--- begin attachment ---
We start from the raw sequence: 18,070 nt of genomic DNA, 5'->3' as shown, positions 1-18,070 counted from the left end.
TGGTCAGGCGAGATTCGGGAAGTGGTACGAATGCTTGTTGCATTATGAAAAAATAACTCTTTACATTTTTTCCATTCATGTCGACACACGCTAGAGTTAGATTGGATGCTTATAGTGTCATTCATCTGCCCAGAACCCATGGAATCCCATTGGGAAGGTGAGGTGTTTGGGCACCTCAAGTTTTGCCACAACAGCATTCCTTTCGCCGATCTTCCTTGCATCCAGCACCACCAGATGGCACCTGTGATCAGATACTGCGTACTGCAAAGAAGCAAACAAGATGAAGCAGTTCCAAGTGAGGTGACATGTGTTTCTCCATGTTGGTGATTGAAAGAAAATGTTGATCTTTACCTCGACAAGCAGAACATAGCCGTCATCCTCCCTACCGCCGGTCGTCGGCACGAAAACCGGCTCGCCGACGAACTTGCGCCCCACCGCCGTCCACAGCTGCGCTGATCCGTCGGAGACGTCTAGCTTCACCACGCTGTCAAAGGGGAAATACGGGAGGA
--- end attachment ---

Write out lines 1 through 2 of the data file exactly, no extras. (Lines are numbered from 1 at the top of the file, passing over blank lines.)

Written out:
We start from the raw sequence: 18,070 nt of genomic DNA, 5'->3' as shown, positions 1-18,070 counted from the left end.
TGGTCAGGCGAGATTCGGGAAGTGGTACGAATGCTTGTTGCATTATGAAAAAATAACTCTTTACATTTTTTCCATTCATGTCGACACACGCTAGAGTTAGATTGGATGCTTATAGTGTCATTCATCTGCCCAGAACCCATGGAATCCCATTGGGAAGGTGAGGTGTTTGGGCACCTCAAGTTTTGCCACAACAGCATTCCTTTCGCCGATCTTCCTTGCATCCAGCACCACCAGATGGCACCTGTGATCAGATACTGCGTACTGCAAAGAAGCAAACAAGATGAAGCAGTTCCAAGTGAGGTGACATGTGTTTCTCCATGTTGGTGATTGAAAGAAAATGTTGATCTTTACCTCGACAAGCAGAACATAGCCGTCATCCTCCCTACCGCCGGTCGTCGGCACGAAAACCGGCTCGCCGACGAACTTGCGCCCCACCGCCGTCCACAGCTGCGCTGATCCGTCGGAGACGTCTAGCTTCACCACGCTGTCAAAGGGGAAATACGGGAGGA